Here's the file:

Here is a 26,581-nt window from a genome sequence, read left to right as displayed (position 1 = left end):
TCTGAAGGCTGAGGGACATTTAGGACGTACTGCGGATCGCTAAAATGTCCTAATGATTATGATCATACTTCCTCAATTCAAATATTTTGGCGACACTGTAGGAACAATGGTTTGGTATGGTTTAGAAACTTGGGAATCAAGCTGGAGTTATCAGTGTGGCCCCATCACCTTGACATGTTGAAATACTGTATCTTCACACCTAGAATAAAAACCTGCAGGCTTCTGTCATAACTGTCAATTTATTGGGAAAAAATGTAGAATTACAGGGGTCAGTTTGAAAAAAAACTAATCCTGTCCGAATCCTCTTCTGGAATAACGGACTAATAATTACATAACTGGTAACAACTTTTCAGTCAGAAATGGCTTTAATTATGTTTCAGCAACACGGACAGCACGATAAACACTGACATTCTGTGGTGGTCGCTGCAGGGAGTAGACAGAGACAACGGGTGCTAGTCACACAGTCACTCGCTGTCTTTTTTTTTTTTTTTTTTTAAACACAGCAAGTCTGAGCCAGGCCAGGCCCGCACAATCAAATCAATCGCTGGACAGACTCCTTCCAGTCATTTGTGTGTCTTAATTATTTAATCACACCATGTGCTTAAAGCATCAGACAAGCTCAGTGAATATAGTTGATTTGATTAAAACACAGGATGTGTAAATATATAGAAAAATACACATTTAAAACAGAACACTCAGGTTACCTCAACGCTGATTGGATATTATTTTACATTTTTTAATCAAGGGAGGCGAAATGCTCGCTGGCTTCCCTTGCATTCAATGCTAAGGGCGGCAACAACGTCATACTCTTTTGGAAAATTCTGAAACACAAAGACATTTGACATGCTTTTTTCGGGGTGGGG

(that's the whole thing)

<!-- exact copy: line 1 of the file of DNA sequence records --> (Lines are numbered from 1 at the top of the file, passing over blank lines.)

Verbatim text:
Here is a 26,581-nt window from a genome sequence, read left to right as displayed (position 1 = left end):